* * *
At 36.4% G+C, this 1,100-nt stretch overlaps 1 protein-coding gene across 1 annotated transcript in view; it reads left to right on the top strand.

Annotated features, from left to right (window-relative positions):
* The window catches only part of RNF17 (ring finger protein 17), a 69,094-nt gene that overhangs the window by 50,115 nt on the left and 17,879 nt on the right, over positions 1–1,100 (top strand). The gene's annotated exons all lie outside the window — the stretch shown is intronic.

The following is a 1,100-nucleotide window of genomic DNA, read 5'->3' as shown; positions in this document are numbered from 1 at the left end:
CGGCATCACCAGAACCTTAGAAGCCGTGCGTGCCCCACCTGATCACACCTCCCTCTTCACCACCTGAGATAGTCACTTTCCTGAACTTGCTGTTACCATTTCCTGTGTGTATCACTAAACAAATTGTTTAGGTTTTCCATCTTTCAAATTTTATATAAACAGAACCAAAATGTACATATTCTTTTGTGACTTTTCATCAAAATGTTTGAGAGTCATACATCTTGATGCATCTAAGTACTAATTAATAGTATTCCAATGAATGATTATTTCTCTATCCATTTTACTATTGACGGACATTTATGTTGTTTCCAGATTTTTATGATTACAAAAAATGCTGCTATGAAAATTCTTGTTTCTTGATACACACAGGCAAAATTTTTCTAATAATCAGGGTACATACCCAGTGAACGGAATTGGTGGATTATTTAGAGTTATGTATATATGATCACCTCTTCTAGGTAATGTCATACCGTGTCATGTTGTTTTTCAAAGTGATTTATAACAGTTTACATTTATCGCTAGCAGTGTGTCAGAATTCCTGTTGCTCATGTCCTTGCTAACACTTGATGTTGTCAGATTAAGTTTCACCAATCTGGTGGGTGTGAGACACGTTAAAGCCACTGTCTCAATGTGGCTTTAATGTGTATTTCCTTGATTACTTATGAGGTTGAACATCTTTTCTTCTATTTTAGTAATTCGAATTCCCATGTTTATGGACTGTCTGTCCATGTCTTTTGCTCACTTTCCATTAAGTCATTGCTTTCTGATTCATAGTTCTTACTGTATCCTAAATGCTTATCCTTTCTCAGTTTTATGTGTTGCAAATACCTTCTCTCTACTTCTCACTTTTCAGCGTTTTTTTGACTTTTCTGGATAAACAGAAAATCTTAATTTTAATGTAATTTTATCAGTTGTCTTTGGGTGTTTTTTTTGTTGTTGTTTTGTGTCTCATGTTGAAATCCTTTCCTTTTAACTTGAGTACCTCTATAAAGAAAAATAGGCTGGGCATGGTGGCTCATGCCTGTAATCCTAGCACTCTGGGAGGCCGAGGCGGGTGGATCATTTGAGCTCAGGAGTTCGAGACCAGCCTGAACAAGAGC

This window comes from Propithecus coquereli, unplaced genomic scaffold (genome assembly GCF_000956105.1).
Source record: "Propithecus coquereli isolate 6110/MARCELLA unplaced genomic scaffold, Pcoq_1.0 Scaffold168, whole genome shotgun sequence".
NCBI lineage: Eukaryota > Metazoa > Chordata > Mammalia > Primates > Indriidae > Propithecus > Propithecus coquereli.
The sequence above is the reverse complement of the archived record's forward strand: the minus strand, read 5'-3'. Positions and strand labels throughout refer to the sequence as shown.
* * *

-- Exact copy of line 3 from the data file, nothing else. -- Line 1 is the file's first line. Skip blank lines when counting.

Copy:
* The window catches only part of RNF17 (ring finger protein 17), a 69,094-nt gene that overhangs the window by 50,115 nt on the left and 17,879 nt on the right, over positions 1–1,100 (top strand). The gene's annotated exons all lie outside the window — the stretch shown is intronic.